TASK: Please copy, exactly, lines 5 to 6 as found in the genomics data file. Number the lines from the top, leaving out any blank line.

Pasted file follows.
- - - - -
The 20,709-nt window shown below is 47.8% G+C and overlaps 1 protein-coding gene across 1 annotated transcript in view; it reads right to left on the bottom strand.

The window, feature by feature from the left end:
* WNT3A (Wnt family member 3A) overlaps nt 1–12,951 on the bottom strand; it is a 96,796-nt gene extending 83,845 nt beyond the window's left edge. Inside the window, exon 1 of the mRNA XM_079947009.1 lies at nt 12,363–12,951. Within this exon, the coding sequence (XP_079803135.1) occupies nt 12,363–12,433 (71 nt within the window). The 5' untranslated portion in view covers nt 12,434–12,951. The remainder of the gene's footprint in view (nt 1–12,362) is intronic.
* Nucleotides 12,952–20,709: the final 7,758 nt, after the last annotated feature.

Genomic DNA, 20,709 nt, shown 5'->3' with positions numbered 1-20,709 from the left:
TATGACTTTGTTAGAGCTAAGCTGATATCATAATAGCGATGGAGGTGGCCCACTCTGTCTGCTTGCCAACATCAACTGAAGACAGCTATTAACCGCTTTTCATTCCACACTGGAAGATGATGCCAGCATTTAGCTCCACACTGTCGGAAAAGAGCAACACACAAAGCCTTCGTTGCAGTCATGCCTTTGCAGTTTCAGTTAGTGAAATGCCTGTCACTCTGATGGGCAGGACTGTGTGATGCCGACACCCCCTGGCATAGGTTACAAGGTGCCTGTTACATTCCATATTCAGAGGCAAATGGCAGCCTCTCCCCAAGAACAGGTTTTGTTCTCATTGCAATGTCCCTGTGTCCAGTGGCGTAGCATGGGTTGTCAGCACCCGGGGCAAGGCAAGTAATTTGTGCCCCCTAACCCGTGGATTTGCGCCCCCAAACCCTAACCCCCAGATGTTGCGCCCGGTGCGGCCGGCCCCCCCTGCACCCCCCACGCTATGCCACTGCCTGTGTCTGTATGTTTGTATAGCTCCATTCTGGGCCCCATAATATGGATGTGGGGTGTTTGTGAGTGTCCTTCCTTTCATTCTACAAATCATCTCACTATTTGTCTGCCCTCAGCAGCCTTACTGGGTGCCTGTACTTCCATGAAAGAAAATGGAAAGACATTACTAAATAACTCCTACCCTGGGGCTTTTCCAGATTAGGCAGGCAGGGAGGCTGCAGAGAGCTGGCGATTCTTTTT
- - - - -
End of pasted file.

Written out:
Genomic DNA, 20,709 nt, shown 5'->3' with positions numbered 1-20,709 from the left:
TATGACTTTGTTAGAGCTAAGCTGATATCATAATAGCGATGGAGGTGGCCCACTCTGTCTGCTTGCCAACATCAACTGAAGACAGCTATTAACCGCTTTTCATTCCACACTGGAAGATGATGCCAGCATTTAGCTCCACACTGTCGGAAAAGAGCAACACACAAAGCCTTCGTTGCAGTCATGCCTTTGCAGTTTCAGTTAGTGAAATGCCTGTCACTCTGATGGGCAGGACTGTGTGATGCCGACACCCCCTGGCATAGGTTACAAGGTGCCTGTTACATTCCATATTCAGAGGCAAATGGCAGCCTCTCCCCAAGAACAGGTTTTGTTCTCATTGCAATGTCCCTGTGTCCAGTGGCGTAGCATGGGTTGTCAGCACCCGGGGCAAGGCAAGTAATTTGTGCCCCCTAACCCGTGGATTTGCGCCCCCAAACCCTAACCCCCAGATGTTGCGCCCGGTGCGGCCGGCCCCCCCTGCACCCCCCACGCTATGCCACTGCCTGTGTCTGTATGTTTGTATAGCTCCATTCTGGGCCCCATAATATGGATGTGGGGTGTTTGTGAGTGTCCTTCCTTTCATTCTACAAATCATCTCACTATTTGTCTGCCCTCAGCAGCCTTACTGGGTGCCTGTACTTCCATGAAAGAAAATGGAAAGACATTACTAAATAACTCCTACCCTGGGGCTTTTCCAGATTAGGCAGGCAGGGAGGCTGCAGAGAGCTGGCGATTCTTTTT